Students will soon be in classrooms, learning reading and writing, basic skills needed for education. Some do it smoothly and without problems, and some struggle and make mistakes. Learning to read and write begins long before going to school. Preparations have lasted for years and will, among other things, influence mastering these skills that different children adopt in different ways.

Before the students begin to master reading and writing, it is necessary to adopt some pre-reading skills. While reading a picture book, children learn to differentiate text from images. They also notice that the text goes from left to right, from top to bottom. They are beginning to develop all levels of phonological consciousness.

Children also follow a predictable path of learning how to write. Most children who are exposed to written words naturally begin to write. The pace of development of literacy varies from child to child, but stages in the development of literacy have a predictable sequence.

Here are some games that you can use to develop the students’ pre-reading and writing skills:

1. How Many Words Are in the Sentence?

The children sit in a circle and there is a ball in the middle. The rules of the game are: the teacher says a sentence, and the children should repeat it. The child who starts the game takes the ball and says the first word of the sentence then passes the ball to the next child who needs to say the following word and so on in order. Children together count how many words there are in the sentence. Then another sentence is given. For example: Aunt Mary likes to watch movies.

The teacher gives the ball to the first child, who says “Aunt” and passes the ball to the next child who says “Mary” and so on. Once the sentence is complete, count on your fingers how many words your sentence has. “Aunt Mary likes to watch movies” has six words.

After a few sentences, when you see that the students have understood the task and can correctly count the words, begin to make some more complex ones.

2. Rhyme in a Bag

Fill a paper bag with pairs of rhyming words, and the students, one by one, draw words from the bag until they make as many pairs as possible in the rhymes:

Rhyme examples: fun – run, hot – pot, pool – school, yarn – barn, boat – coat, sing – wing, hero – zero.

Students may find this useful: Using Mnemonics to Learn English

3. Sound-Picture-Book

For this activity, you need old magazines, sheets of papers, glue, a folder, a hole puncher, and some ribbon. You will need a folder to store and save all of the papers once they are done, or you can punch holes in the papers and tie them with the ribbon. On each paper, in the top corner, put one letter of the alphabet (write it or cut out and glue it). The children cut images from the magazines and glue them on the paper with the appropriate initial sound. The sound-picture-book is created gradually and you can always upgrade it. In this way, children identify and recognize letters and sounds.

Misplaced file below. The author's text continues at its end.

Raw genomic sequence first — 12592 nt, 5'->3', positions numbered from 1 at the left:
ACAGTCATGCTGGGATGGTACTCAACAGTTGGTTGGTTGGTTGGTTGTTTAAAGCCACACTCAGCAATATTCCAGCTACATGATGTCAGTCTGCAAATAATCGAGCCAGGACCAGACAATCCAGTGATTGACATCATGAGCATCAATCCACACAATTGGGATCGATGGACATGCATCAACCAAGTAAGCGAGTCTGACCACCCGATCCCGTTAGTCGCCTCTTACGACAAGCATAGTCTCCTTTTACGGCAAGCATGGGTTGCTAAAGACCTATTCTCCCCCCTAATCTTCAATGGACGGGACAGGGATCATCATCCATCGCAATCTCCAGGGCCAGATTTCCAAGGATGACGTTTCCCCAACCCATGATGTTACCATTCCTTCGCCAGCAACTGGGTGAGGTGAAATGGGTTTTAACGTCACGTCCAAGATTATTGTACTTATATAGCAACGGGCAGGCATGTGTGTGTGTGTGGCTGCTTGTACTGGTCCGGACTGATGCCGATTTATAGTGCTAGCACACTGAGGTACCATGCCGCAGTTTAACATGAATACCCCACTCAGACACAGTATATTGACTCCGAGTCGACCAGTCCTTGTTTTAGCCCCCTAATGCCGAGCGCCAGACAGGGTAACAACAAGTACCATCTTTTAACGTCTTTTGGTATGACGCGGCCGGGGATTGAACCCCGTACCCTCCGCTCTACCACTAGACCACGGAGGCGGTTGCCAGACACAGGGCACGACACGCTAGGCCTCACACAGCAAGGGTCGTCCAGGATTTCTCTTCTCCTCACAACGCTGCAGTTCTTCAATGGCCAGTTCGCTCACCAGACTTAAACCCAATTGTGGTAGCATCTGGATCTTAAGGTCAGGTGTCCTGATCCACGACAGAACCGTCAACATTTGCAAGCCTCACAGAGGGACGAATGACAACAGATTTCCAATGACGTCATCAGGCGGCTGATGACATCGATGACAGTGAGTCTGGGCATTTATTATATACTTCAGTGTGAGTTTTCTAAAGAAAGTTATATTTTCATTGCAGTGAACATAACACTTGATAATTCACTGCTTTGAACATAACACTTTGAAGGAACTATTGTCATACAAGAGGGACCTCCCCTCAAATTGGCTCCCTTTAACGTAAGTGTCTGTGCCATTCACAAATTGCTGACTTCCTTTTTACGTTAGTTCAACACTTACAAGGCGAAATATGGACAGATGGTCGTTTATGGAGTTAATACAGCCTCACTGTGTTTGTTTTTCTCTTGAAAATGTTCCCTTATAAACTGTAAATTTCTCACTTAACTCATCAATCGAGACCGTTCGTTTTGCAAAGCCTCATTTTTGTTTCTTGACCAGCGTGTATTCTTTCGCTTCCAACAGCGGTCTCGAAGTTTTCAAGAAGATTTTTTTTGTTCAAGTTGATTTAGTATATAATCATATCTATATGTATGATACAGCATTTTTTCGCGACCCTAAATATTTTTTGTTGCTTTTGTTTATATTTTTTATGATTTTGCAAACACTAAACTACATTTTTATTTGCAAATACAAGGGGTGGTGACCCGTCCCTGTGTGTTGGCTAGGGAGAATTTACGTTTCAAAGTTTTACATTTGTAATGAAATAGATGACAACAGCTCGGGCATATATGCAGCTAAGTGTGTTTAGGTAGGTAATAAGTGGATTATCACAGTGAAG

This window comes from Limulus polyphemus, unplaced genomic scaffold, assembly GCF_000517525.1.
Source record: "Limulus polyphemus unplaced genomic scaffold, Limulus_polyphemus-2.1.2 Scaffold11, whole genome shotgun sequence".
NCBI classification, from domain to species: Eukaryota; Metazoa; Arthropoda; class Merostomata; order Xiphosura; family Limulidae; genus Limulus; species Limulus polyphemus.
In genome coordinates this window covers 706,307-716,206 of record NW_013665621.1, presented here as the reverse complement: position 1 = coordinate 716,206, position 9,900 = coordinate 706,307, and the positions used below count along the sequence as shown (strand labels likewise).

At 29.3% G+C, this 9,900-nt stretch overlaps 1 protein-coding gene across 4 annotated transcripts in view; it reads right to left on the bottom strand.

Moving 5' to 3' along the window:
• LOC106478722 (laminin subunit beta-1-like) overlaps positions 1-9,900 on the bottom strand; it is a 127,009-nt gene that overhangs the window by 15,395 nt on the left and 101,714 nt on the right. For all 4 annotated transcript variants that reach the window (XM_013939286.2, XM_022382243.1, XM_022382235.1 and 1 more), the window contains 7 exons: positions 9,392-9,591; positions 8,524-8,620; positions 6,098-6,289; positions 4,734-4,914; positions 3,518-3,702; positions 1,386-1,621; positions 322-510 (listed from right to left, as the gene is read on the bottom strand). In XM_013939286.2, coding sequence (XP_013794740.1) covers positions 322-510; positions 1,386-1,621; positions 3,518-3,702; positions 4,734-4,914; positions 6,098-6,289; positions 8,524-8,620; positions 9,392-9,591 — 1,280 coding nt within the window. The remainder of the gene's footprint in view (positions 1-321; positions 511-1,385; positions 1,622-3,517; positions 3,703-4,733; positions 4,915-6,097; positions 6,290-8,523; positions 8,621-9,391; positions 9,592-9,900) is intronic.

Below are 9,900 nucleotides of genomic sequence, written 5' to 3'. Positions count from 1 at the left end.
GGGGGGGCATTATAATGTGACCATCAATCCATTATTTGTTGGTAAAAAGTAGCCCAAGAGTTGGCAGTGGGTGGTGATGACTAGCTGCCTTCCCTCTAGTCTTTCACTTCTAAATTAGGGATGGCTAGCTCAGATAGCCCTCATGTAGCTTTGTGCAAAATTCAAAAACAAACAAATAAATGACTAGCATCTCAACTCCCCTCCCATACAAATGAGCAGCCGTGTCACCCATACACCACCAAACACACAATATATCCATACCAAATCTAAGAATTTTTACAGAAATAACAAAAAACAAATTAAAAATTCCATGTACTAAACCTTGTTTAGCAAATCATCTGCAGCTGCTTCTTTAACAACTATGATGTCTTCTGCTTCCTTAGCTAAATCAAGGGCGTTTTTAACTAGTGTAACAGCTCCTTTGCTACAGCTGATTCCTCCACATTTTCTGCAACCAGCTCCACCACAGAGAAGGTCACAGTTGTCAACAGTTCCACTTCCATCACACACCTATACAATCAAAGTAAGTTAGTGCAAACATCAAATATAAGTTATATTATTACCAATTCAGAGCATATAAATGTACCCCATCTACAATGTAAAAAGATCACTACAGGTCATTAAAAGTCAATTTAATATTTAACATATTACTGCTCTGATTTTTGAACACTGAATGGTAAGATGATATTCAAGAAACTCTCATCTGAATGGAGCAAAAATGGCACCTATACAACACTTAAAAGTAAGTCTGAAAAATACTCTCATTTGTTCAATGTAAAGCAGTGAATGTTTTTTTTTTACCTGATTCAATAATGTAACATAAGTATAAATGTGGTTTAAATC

4. Playing with Clips – Letter Analysis

For this activity, you will need wooden clips for clothes, pens, old magazines, cardboard cards (dimensions about 7 × 7 cm), and glue. The students cut out the pictures (vegetables, fruits, school supplies, toys) from the magazines and glue them to the cardboard cards. It is desirable that they begin with the words that consist of only 3-4 letters so they can ease into the game. The teacher then writes the letters on the clips, possibly more of the same letters, for example, those that are often repeated: a, e, o, u, p… depending on the pictures that the students choose from the magazines.

The teacher places the cards in a box, a student pulls a card out of it, says what’s the image that is on the card and tries to separate the word into letters and hook the appropriate letter-clip on the card. This activity can be simplified: the students only place one clip – the initial letter.

5. A Cup Full of Syllables

For this game that helps develop pre-reading and writing skills, you will only need plastic cups. Then you will ask the students to make small balls out of paper or some other material. Write a number on each of the plastic cups – 1, 2, 3, 4. You can also draw circles instead of writing the numbers. Prepare a list of words of different lengths. The students will go one by one. Read a word to the student, and then they must determine how many syllables the word consists of. Have the pupil put a ball they made into the appropriate plastic cup depending on the number of syllables in the word. It is also useful, and not to mention helpful, to keep track of the syllables by clapping.

Some children learn to read and write quite easily and completely naturally, and for some it’s a bit harder, but they also succeed with a little more effort and individual work to master these skills. But some children have seemingly unusual difficulties that they cannot overcome, no matter how hard they try.

Given that reading and writing skills are acquired and developed during the first grades of elementary school, teachers are among the first individuals to notice signs of dyslexia and dysgraphia in children. It is important to inform the parents and to refer them to a specialist or speech therapist as soon as you notice any signs of dysgraphia or dyslexia.

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About the Author

Milica Madić is freelance blog/article writer from Serbia with experience in working with young learners

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